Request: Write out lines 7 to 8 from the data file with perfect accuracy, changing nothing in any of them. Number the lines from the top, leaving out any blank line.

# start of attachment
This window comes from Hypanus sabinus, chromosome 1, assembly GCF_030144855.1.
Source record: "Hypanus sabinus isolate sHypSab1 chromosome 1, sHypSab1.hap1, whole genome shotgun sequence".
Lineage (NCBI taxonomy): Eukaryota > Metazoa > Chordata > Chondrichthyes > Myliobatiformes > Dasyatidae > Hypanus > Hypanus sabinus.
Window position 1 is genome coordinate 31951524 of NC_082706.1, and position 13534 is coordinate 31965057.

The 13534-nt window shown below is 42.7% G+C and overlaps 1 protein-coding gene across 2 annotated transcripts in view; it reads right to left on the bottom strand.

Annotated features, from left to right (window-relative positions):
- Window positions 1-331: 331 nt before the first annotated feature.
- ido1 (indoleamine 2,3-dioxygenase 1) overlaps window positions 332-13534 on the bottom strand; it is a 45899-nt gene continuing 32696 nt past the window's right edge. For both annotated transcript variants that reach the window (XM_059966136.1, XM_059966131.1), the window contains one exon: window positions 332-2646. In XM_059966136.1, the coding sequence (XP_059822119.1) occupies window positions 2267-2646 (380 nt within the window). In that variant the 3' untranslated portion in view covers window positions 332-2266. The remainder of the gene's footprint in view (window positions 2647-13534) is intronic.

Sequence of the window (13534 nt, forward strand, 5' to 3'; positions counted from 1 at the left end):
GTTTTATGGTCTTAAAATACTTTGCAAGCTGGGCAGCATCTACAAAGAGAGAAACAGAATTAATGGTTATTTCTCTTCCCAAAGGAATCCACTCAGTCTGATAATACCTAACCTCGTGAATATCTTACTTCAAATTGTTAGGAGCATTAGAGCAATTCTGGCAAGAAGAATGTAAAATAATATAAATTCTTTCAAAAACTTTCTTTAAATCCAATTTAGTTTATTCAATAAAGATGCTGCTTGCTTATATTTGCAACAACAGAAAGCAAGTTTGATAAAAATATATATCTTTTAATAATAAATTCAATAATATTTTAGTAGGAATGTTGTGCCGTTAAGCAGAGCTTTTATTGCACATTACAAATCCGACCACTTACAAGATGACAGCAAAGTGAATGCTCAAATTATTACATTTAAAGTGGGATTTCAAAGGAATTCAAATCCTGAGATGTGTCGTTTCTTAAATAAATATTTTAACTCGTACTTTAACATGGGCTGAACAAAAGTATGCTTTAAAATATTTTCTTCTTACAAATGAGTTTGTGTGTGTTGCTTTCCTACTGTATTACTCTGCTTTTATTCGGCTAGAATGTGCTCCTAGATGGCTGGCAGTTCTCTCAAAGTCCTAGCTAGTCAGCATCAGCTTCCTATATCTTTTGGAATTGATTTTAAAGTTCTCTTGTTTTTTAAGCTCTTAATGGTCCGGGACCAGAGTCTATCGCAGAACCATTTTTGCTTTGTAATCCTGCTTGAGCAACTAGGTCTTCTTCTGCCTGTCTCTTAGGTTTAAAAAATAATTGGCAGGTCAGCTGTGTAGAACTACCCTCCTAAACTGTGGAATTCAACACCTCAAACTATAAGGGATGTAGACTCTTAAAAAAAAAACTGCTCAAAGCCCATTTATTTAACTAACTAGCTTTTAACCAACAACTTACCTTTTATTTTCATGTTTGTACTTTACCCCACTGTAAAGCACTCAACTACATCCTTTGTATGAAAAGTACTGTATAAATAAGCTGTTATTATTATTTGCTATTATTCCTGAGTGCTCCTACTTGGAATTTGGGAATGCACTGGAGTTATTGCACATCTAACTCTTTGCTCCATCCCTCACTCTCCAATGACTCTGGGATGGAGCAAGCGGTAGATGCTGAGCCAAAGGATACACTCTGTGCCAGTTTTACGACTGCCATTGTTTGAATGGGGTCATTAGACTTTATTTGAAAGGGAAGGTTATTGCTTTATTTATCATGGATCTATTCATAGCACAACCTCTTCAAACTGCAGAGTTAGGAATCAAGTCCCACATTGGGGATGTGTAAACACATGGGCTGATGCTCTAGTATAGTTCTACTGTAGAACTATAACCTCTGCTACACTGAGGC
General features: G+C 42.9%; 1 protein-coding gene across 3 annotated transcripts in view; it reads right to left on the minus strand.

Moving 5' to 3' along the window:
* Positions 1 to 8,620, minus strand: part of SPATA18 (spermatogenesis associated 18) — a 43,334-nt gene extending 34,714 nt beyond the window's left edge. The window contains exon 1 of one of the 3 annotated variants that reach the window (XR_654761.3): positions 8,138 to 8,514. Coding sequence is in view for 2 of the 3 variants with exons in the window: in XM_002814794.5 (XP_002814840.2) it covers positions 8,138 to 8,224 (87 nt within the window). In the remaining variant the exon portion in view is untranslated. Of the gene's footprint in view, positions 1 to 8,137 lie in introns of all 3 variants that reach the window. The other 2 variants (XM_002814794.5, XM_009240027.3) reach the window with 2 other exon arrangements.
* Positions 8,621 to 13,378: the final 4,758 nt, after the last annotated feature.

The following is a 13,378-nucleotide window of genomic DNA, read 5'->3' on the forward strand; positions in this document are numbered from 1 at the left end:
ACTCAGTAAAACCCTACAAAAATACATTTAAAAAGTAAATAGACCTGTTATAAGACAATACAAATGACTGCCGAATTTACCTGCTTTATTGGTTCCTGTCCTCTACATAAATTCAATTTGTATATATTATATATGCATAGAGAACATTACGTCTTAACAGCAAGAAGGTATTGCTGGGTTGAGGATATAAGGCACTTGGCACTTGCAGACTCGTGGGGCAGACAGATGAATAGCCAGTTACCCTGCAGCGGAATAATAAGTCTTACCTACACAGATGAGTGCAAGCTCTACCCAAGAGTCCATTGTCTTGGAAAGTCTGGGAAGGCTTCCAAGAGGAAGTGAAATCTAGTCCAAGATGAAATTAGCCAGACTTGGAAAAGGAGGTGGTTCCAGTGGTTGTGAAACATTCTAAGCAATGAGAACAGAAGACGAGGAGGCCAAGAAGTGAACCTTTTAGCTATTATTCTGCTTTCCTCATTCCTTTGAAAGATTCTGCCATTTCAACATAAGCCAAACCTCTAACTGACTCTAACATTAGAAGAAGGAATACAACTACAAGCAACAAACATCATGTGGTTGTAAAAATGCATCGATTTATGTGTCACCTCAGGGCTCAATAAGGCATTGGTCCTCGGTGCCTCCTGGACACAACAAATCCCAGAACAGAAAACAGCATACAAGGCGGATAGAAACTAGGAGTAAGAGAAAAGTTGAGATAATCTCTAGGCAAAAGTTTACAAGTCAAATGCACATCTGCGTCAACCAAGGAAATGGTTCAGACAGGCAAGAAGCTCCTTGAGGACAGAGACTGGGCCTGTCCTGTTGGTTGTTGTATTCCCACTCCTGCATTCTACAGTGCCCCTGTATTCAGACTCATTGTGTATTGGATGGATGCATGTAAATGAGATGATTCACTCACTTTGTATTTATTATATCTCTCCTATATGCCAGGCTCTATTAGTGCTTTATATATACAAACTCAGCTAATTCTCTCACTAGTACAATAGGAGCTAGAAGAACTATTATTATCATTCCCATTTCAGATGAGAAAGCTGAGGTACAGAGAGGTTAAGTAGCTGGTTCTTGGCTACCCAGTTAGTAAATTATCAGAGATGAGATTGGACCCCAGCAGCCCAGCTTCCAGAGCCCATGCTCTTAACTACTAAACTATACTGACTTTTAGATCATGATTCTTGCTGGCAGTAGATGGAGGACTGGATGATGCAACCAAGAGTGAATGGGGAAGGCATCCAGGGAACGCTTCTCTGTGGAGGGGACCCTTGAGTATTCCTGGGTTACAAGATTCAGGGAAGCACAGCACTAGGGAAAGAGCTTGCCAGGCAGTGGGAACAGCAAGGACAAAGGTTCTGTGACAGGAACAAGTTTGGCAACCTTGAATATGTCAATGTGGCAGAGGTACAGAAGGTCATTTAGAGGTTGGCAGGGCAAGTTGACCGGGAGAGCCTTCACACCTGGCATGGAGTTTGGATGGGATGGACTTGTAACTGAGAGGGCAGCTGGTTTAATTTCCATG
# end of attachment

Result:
- Window positions 1-331: 331 nt before the first annotated feature.
- ido1 (indoleamine 2,3-dioxygenase 1) overlaps window positions 332-13534 on the bottom strand; it is a 45899-nt gene continuing 32696 nt past the window's right edge. For both annotated transcript variants that reach the window (XM_059966136.1, XM_059966131.1), the window contains one exon: window positions 332-2646. In XM_059966136.1, the coding sequence (XP_059822119.1) occupies window positions 2267-2646 (380 nt within the window). In that variant the 3' untranslated portion in view covers window positions 332-2266. The remainder of the gene's footprint in view (window positions 2647-13534) is intronic.